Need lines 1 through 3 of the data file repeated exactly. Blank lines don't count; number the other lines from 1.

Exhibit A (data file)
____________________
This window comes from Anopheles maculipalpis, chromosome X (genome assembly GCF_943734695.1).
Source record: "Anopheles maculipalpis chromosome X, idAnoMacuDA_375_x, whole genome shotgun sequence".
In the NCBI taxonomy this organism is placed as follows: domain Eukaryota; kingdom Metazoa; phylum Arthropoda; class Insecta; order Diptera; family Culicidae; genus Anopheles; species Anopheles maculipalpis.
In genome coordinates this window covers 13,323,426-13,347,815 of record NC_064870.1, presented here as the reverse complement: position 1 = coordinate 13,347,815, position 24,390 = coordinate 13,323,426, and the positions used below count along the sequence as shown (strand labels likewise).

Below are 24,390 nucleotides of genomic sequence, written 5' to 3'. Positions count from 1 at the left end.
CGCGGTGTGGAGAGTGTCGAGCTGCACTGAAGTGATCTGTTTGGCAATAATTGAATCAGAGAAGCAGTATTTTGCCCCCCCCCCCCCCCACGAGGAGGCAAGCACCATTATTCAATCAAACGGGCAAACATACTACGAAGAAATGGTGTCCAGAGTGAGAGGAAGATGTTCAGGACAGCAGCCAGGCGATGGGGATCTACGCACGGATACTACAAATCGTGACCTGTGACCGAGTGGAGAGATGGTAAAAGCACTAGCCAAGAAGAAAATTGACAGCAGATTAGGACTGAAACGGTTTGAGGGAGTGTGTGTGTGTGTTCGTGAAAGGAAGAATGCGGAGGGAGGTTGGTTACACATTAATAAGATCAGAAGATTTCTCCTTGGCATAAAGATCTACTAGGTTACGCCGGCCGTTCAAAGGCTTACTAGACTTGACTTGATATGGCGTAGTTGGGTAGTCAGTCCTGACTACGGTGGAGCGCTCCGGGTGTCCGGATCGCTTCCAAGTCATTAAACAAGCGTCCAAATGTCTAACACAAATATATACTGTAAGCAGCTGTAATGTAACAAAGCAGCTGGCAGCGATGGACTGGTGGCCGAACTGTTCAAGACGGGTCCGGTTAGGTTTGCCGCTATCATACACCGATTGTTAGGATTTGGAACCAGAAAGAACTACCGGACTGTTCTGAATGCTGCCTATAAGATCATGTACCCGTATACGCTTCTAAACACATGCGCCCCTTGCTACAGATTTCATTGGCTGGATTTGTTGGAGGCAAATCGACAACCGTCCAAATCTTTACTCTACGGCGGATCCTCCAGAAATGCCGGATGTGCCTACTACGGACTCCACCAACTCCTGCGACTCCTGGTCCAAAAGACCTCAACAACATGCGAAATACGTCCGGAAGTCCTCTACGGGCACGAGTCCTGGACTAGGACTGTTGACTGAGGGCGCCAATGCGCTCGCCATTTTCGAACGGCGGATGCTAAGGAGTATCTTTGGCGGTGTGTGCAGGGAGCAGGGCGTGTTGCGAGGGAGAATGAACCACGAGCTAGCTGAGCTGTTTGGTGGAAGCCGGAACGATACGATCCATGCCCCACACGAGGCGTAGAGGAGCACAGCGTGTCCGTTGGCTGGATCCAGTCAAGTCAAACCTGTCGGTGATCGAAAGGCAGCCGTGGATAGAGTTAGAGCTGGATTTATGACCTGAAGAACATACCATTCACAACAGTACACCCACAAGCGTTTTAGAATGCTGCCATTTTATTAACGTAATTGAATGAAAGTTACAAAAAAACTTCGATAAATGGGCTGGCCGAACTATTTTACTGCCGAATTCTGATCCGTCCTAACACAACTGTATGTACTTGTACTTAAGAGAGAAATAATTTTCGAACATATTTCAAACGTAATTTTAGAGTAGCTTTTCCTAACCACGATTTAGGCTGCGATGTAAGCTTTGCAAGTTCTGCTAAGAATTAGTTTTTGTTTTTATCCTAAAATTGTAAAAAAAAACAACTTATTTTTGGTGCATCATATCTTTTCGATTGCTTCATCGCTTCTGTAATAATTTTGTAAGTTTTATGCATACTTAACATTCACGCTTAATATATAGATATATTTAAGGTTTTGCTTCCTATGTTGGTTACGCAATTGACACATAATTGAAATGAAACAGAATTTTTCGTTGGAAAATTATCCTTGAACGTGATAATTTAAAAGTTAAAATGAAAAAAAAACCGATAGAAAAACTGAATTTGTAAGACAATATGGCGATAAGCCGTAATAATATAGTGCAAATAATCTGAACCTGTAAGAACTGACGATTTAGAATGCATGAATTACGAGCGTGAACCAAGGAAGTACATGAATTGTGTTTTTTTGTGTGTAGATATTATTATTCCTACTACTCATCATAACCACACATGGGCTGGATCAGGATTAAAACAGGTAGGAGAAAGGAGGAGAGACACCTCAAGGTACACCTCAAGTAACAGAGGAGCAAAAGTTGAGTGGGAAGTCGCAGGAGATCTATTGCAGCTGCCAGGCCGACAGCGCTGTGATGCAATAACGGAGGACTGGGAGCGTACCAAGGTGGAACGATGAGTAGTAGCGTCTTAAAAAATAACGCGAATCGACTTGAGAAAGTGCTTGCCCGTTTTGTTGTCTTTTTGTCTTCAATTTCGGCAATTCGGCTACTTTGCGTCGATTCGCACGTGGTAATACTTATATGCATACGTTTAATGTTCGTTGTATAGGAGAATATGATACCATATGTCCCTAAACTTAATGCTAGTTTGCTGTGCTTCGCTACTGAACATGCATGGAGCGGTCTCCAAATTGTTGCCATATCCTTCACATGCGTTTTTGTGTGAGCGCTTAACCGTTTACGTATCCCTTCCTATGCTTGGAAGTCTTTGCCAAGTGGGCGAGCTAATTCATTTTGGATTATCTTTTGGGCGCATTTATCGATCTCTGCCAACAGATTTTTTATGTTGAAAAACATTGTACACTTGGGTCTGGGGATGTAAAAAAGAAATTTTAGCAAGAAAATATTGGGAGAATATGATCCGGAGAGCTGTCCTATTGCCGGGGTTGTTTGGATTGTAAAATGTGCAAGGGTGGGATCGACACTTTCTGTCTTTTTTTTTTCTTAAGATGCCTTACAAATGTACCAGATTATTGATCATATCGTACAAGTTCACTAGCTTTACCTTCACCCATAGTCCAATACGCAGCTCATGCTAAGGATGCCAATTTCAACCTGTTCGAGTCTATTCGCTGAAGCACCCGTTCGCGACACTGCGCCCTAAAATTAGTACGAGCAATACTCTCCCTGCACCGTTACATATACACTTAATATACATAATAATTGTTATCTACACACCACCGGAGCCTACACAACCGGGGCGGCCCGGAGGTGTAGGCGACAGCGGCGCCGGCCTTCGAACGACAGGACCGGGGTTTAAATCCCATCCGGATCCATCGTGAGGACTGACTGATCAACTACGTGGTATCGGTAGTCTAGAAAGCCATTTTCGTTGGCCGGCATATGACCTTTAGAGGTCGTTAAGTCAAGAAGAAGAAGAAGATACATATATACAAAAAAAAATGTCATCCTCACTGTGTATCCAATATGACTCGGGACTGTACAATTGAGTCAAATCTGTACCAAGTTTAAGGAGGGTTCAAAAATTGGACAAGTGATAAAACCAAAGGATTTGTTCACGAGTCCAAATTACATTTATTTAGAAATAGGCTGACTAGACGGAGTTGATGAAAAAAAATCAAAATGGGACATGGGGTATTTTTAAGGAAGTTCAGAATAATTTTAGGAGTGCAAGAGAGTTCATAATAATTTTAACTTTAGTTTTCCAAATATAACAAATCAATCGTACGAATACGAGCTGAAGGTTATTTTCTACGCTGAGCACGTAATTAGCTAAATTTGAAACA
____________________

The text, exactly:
This window comes from Anopheles maculipalpis, chromosome X (genome assembly GCF_943734695.1).
Source record: "Anopheles maculipalpis chromosome X, idAnoMacuDA_375_x, whole genome shotgun sequence".
In the NCBI taxonomy this organism is placed as follows: domain Eukaryota; kingdom Metazoa; phylum Arthropoda; class Insecta; order Diptera; family Culicidae; genus Anopheles; species Anopheles maculipalpis.